Wolfram Alpha Image Identify: The AI brain's best mistakes.

Meet the Super-Smart AI Brain That Is Pretty Sure This Goat Is a Dog

Meet the Super-Smart AI Brain That Is Pretty Sure This Goat Is a Dog

Future Tense
The Citizen's Guide to the Future
May 14 2015 4:49 PM

This AI Engine Promises to Identify Your Photos. It Often Fails Spectacularly.

ImageIdentify: Wolfram Research project
Adorable goats don't get enough credit, especially on ImageIdentify.

Screencapture of ImageIdentify.Photo by Jacob Brogan

Here's a riddle: When is a goat a dog?

Answer: When you run a picture of it through the Image Identification Project.


Released to the public yesterday, Wolfram Research’s ImageIdentify promises to accurately describe the contents of any picture that you show it. The setup couldn’t be simpler: Upload a picture and it’ll tell you what it sees. In a lengthy blog post, computer scientist and Wolfram Research CEO Stephen Wolfram describes this program as “a nice practical example of artificial intelligence.” He suggests that it might be used to automatically classify the contents of albums, offering “statistics on the different kinds of animals, or planes, or devices, or whatever, that appear in the photographs.”

The trouble, unsurprisingly, is that ImageIdentify appears to go wrong more often than it goes right. Wolfram acknowledges this difficulty, and gamely offers a handful of interesting errors in his post. Given an image of Indiana Jones, for example, “the system was blind to the presence of his face, and just identified the picture as a hat.” It’s certainly impressive that it recognized and correctly labeled a hat. But such mistakes would seem to constrain the project’s usefulness, at least for the time being.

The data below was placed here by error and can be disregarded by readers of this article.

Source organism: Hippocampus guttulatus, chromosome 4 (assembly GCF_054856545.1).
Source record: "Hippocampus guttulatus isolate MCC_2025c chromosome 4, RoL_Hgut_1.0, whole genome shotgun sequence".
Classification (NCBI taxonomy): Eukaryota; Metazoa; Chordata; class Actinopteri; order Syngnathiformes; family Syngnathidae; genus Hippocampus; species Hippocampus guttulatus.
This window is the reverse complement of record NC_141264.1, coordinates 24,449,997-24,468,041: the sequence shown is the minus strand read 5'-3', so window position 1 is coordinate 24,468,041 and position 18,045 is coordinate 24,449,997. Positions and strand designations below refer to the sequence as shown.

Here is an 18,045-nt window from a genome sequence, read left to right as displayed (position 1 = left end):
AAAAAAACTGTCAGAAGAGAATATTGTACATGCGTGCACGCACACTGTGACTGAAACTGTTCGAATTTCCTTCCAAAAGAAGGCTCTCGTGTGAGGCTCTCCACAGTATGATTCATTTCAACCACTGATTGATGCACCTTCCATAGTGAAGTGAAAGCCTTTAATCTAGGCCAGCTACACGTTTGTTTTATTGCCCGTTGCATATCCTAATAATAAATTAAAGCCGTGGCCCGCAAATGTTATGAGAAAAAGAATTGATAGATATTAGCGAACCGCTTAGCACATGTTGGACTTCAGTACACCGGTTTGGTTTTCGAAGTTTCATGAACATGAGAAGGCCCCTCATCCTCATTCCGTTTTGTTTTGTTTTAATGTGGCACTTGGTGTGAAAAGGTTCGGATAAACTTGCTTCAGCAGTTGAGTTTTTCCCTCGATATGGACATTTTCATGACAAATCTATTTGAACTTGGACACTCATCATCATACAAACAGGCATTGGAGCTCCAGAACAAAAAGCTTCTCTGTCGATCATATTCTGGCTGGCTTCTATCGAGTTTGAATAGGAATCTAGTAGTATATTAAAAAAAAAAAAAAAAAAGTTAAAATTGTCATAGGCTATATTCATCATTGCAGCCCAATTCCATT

Like Microsoft’s How-Old.net, ImageIdentify is most interesting when it gets things wrong in spectacular ways. As Wolfram notes, many of its errors make sense. It confused my bike with a bicycle rack, presumably because it saw the primary object correctly, but assumed that it was somehow attached to the old fashioned radiator behind it. Here, the system’s error likely derives from its effort to identify a single subject in each image, a propensity that sometimes leads it to ignore key details (as in the Indiana Jones example) and sometimes leads it to conflate distinct elements (as in the case of the bike).

wolfram image identifier: bike rack

Screencapture of ImageIdentify. Photo by Jacob Brogan.

Sometimes, however, ImageIdentify is just plain weird. When we fed it a picture of a croissant, it told us that we were looking at shellfish. Wolfram claims the system’s mistakes “mostly seem remarkably human.” But that pastry-mollusk confusion feels uncanny—more like a metaphor than an ordinary misapprehension.


ImageIdentify will no doubt improve in time—it can be trained to better understand what it’s looking at—but for now it’s at its best when it’s at its strangest. Here are a few of our favorites:

pollock chicory root

Screencapture of ImageIdentify.Image of Autumn Rhythm by Jackson Pollock.

Feline English setter

Screencapture of ImageIdentify. Photo by Heidi Strom Moon.

Oscar Meyer Bobsled

Screencapture of ImageIdentify. Photo by June Thomas.

lemon shark cat

Screencapture of ImageIdentify. Photo by Abby McIntyre.

wolfram person

Screencapture of ImageIdentify.Photo by Joi Ito/Flickr.

Future Tense is a partnership of SlateNew America, and Arizona State University.